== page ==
How to Control Fire: Keeping Fire from Spreading

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Compartmentation of a building is designed to prevent the spread of fire, smoke, and heat beyond a restricted area should a fire break out. In a house, a fire-resistant plaster wall and a solid wood door are required between an attached garage (where gasoline leaks pose a potential fire hazard) and the dwelling. In rowhouses, fire-resistant walls must be provided between dwellings (ill. 4 below).

In larger buildings, compartmentation becomes increasingly important, both to protect the larger numbers of people inside and to prevent the unchecked spread of fire by hot combustion gases. Stairways and corridors used as escape routes must be isolated from the rest of the building by fire-resistant walls (usually made of masonry, plaster, or concrete) and self-closing fire-resistant doors (usually composed of steel facings with an incombustible mineral core) (ill. 5 below). Fire-resistant walls and doors also are required as separations between different types of functions taking place in the same building. A boiler room, for example, must be separated in this manner from the rest of a building so as to contain any fire that might start there and prevent it from spreading. A woodworking shop or dry cleaning establishment, either of which contains highly flammable substances, must be separated from the remainder of a building that it shares with other functions.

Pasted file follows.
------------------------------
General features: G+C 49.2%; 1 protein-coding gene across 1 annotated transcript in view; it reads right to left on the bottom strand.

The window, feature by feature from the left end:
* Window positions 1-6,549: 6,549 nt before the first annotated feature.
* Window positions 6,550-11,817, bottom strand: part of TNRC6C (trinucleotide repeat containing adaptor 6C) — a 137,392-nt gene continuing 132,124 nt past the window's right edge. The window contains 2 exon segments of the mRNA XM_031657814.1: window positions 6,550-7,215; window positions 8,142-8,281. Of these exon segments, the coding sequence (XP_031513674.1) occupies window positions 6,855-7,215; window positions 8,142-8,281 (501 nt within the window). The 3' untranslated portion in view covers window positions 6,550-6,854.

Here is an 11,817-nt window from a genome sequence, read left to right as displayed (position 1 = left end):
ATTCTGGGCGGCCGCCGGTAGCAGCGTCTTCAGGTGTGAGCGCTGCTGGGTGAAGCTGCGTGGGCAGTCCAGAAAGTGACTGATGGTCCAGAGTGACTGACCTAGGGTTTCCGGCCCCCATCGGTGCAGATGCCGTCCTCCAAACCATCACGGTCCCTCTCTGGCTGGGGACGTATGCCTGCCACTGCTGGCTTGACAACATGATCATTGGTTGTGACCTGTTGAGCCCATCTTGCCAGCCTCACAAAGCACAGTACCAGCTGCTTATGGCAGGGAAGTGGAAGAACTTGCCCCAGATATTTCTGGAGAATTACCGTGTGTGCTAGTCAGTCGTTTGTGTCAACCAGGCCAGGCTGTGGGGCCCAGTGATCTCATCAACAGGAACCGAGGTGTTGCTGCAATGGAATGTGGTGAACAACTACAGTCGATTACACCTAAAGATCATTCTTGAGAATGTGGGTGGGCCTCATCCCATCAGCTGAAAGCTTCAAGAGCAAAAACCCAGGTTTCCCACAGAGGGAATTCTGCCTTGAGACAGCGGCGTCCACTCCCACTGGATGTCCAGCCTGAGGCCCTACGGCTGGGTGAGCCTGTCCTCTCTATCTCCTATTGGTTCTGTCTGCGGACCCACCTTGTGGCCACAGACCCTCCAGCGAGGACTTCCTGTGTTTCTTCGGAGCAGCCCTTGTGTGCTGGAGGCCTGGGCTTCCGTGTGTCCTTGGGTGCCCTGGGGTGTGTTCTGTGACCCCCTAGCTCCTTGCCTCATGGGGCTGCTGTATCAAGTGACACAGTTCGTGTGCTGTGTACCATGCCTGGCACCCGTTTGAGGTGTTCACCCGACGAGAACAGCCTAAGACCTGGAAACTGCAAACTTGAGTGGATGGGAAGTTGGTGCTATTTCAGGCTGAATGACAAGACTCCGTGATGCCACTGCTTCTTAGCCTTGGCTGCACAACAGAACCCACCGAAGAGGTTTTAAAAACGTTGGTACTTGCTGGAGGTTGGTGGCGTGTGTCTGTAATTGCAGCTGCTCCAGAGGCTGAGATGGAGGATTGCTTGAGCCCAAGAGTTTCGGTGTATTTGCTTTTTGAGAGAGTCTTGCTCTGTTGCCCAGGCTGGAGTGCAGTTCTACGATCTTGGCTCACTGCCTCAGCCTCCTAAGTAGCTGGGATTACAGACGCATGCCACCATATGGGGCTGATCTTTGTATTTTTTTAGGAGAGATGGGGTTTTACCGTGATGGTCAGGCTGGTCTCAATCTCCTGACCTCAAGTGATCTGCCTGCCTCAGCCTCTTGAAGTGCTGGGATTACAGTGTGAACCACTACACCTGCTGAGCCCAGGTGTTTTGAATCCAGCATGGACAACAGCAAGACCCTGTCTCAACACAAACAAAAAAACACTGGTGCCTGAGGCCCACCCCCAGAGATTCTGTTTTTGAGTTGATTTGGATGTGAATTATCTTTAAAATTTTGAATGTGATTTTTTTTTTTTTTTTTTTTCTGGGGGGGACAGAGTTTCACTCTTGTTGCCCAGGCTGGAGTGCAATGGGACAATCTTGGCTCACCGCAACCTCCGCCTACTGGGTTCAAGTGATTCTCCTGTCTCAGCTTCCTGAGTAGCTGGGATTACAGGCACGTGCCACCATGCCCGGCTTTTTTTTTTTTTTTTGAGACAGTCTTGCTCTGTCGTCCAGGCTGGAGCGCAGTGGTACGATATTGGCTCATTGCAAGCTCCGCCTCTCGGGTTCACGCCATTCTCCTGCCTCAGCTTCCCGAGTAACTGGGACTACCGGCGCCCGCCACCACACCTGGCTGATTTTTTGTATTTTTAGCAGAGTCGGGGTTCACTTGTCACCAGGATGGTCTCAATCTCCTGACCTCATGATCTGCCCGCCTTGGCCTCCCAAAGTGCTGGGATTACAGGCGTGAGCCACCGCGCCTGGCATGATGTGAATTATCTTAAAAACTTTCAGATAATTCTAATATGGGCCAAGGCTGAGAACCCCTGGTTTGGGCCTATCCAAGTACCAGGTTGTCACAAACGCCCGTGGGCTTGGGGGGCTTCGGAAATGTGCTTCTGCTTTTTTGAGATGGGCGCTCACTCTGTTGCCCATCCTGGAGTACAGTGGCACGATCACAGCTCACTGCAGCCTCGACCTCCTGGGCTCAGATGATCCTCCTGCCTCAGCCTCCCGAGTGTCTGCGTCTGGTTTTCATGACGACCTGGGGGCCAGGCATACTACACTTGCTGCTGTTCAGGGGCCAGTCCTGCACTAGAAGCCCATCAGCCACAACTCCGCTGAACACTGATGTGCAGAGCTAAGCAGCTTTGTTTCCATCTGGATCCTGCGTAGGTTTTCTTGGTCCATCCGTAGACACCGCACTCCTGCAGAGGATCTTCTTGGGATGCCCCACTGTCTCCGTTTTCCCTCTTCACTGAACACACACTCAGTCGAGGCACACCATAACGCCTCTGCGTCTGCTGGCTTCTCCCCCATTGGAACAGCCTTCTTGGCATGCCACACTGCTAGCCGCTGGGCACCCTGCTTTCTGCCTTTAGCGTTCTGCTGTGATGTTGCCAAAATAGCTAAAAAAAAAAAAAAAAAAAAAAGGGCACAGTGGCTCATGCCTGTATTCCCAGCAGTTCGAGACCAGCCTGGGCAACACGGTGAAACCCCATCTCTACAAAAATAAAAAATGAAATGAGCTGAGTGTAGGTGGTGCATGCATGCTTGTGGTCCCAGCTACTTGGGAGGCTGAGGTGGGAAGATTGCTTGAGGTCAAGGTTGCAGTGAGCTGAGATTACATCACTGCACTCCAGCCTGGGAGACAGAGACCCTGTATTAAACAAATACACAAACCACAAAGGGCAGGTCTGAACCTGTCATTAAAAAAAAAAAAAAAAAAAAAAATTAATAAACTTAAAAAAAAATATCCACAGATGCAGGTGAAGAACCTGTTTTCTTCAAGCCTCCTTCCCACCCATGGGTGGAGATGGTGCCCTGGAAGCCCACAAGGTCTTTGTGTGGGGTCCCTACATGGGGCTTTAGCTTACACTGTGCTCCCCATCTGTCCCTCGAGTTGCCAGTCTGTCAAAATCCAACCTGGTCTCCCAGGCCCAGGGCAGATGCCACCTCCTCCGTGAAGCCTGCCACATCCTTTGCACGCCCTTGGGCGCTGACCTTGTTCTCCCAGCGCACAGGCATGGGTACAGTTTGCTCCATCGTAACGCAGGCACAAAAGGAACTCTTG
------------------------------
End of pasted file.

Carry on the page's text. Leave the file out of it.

Open vertical shafts of any. kind, whether for stairs, elevators, ductwork, electrical wiring, or piping, must be enclosed with fire- resistant walls and self-closing fire-resistant doors at each floor to prevent the convection of fire and combustion products through the building (ill. 6 below). The only exceptions to this rule are vertical atriums. Building codes define an atrium as a roofed, inhabited, multistory open space contained within a building. Atriums are commonly used in shopping arcades, hotels, and office buildings. To avoid the spread of fire through these vertical spaces, designers must comply with a number of building code provisions: The balconies around an atrium may be open to it, but surrounding rooms must be isolated from the balconies and atrium by fire-resistant walls. An exception is made to this enclosure requirement for any three floors of the building that the designer may choose, allowing lobby spaces on several floors to be continuous with the atrium. The entire building that contains the atrium and the atrium itself must be protected by sprinklers. and the atrium must be provided with a system of fans that will operate automatically in case of fire to bring fresh air into the space at ground level and exhaust smoke at the ceiling level.